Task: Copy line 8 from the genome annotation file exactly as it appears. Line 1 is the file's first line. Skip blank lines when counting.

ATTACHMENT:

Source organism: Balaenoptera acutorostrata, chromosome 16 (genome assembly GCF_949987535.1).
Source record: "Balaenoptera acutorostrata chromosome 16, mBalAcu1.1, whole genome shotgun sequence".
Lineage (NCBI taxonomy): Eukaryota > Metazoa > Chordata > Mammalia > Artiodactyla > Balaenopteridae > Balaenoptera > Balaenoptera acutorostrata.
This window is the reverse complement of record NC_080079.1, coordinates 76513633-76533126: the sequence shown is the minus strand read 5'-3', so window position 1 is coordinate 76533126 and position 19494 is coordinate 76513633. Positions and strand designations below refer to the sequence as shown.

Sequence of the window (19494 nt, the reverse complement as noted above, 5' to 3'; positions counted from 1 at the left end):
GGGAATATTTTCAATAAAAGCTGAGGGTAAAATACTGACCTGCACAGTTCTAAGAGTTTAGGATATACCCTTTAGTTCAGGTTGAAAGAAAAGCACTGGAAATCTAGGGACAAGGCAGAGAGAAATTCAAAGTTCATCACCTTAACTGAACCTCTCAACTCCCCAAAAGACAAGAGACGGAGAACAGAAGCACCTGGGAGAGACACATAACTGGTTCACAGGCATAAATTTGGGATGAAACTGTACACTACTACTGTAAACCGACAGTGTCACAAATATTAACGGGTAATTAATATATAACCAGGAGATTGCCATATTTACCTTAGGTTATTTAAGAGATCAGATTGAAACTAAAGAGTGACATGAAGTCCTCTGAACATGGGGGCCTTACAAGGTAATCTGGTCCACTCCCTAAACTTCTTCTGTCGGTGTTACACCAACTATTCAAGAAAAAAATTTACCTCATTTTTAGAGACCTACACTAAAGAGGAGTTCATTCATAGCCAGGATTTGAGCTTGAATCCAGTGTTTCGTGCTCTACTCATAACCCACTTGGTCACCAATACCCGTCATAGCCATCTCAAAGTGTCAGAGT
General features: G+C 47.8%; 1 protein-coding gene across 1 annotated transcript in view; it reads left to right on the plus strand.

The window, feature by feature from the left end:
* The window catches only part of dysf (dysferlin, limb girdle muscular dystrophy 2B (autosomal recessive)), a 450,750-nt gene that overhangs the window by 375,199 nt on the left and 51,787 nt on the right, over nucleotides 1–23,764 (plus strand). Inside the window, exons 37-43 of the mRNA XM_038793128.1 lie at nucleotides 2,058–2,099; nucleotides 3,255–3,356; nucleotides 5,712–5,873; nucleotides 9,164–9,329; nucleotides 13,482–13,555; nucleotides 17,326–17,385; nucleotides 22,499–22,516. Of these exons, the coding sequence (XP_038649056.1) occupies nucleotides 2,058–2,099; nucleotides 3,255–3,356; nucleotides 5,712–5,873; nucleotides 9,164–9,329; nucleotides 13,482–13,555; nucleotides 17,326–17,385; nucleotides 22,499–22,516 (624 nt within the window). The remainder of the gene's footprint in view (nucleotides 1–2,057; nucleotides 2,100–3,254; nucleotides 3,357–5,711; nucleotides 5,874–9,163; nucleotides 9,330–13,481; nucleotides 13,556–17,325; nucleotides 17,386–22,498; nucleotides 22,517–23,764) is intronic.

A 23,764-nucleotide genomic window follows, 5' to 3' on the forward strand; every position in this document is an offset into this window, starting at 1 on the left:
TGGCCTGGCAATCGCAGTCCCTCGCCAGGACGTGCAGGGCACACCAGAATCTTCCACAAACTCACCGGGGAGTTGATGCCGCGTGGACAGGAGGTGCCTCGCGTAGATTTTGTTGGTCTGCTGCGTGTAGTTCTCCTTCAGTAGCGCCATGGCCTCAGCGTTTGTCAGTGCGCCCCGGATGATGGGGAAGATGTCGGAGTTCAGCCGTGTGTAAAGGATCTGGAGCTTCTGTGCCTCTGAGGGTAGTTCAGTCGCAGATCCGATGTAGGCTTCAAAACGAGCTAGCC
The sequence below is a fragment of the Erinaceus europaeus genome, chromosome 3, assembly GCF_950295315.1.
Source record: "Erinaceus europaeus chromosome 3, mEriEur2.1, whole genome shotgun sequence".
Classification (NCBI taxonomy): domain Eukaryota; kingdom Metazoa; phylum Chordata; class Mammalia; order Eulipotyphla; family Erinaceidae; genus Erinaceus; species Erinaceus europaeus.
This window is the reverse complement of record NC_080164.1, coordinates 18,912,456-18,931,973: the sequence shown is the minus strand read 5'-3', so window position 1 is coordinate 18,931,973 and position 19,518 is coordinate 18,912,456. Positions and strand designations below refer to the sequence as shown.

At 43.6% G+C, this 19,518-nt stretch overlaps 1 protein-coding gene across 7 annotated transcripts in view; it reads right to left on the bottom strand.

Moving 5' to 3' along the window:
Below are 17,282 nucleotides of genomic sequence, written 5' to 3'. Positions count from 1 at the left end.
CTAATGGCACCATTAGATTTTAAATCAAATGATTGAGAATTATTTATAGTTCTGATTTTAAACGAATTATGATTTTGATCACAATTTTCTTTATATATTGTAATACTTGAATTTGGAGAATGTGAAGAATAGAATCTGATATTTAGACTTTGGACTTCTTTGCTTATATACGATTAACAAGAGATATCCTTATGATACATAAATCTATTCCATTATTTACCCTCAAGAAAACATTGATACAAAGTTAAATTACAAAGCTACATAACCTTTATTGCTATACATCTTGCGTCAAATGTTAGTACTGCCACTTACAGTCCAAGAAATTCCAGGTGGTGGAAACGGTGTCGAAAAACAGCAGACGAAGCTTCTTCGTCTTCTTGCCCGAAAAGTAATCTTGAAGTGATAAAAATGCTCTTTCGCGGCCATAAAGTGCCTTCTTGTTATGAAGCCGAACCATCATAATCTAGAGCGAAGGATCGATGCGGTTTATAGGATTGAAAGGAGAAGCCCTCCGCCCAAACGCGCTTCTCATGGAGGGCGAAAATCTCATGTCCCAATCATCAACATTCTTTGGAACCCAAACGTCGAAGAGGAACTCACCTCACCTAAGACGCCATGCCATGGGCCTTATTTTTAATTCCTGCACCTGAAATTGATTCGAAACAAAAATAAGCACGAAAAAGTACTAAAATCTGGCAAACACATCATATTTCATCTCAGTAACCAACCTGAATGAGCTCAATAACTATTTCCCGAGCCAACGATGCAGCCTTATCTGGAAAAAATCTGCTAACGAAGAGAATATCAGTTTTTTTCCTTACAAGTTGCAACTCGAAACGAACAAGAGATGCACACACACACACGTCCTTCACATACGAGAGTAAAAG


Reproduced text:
The window, feature by feature from the left end: